A Guide to Ground Anchor Installation
One of the most versatile devices used in the construction industry to hold, restrain, and support building, civil engineering, and other structures are ground anchors. Ground anchors, otherwise known as earth, percussion driven, or mechanical anchors, can be permanent or temporary devices that are either impact driven into the ground or run in spirally, depending on the design and intended force-resistance characteristics. Ground anchors have a wide range of applications in geotechnical and construction, including supporting structures such as excavation walls, slopes, embankments, and retaining and shoring systems, and can be used to provide both vertical and horizontal support.
Ground anchors are available in a range of sizes and capacities, being up to 70 m in length and having a capacity of more than 3,000 kN. The advantages of ground anchors are that they are lightweight, corrosion-resistant, and can be installed from the ground level either by hand or using specialised portable devices, depending on the size and ground conditions. After ground anchors have been installed, they apply pressure on a cone of the ground that surrounds their length, providing excellent resistance to movement. Since ground anchors create only minimal soil disturbance during installation and can be stressed to a precise holding capacity, they have become a popular technique for anchoring a vast range of structures into position.
Types of ground anchors
There are numerous types of ground anchors used in the geotechnical and construction industry today, however the most common types are temporary and permanent ground anchors.
Temporary ground anchors
A temporary ground anchor is commonly used in construction as part of a retaining system when excavating a site to help prevent the excavation wall from collapsing. As the excavation process continues, temporary anchors are installed roughly every three metres by drilling into the surround bedrock and grouting high tensile strand anchors into position.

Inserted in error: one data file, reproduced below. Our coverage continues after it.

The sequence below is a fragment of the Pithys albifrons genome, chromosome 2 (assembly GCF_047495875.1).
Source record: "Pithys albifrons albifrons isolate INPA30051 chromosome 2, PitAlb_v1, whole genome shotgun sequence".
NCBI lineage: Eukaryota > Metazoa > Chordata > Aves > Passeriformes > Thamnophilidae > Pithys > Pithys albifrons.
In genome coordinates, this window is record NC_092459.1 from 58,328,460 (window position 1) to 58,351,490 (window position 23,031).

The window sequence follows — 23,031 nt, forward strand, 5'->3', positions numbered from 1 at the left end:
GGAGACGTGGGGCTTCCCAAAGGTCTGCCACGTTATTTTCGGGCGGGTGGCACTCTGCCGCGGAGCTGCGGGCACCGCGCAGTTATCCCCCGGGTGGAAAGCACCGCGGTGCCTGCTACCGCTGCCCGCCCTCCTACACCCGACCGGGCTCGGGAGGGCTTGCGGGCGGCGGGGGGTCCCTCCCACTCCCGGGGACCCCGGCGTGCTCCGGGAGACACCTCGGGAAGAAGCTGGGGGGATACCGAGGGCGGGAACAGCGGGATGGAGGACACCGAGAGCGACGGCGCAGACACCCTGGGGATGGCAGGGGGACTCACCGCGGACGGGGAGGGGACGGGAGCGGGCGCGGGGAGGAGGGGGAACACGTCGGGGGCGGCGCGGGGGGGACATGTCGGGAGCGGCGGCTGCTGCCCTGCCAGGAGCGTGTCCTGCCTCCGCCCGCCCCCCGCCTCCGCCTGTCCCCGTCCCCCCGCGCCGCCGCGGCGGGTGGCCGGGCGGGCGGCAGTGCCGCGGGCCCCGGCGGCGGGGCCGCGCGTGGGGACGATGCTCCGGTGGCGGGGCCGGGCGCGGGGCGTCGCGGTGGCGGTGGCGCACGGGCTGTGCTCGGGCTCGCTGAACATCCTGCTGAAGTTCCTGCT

Temporary anchors are designed to stay in place until the structure itself can support the excavation. Once this happens, the temporary anchors are typically ‘de-stressed’ meaning that they no longer provide support, and the anchor heads removed.
Permanent ground anchors
A permanent ground anchor is generally used in construction as part of a retaining structure during excavation, where the final structure may not provide adequate support on its own. Permanent anchors are also commonly used where corrosion resistance is needed, such as retaining walls and marine environments.
Permanent anchors are generally manufactured from high tensile strand or bar. Bar anchors can either be stainless steel or galvanised steel, depending on the environmental conditions and engineering requirements.
Design and installation
The life expectancy of ground anchors varies according to the corrosivity of the soil and the materials used. The primary component of ground anchors, often referred to as ‘tendons’, can be manufactured from materials such as steel, glass fibre reinforced plastic (GRP), or aluminium, which all have different lifespans.
The installation method will be dependent on the type of structure being built, however drive rods, spiral sockets, and impact hammers are typically used to screw or push the anchor into the ground, along with the help of hand tools. The ground conditions will generally dictate whether it’s necessary to bore a hole for the installation of anchors first, or whether it’s necessary to use a casing to support the hole prior to anchor installation. In any case, the hole can be pre-grouted or post-grouted after installation. At this point, the anchor is then tensioned and locked off against a head plate. It’s vital that no services in the ground are damaged during installation so proper care must be taken.
Anchors work effectively in both granular and hard soils, although a larger anchor size and deeper depth is required for installation into soft clays. The success of an anchor installation is dependent on several factors, including proper drilling equipment, correct installation methods, performing load/stress tests, and an experienced design. The pull-out capability of anchors can be tested in similar ground conditions prior to installation.
Our team at Evolution Shotcrete are highly experienced in the installation and testing of ground anchors across a wide range of applications, including excavation walls, slopes, embankments, and retaining and shoring systems. If you have any questions about ground anchors or the installation process, get in touch with our friendly team today on 07 5561 8885, or alternatively visit our website for additional information: https://www.evolutionshotcrete.com.au/our-services/anchors/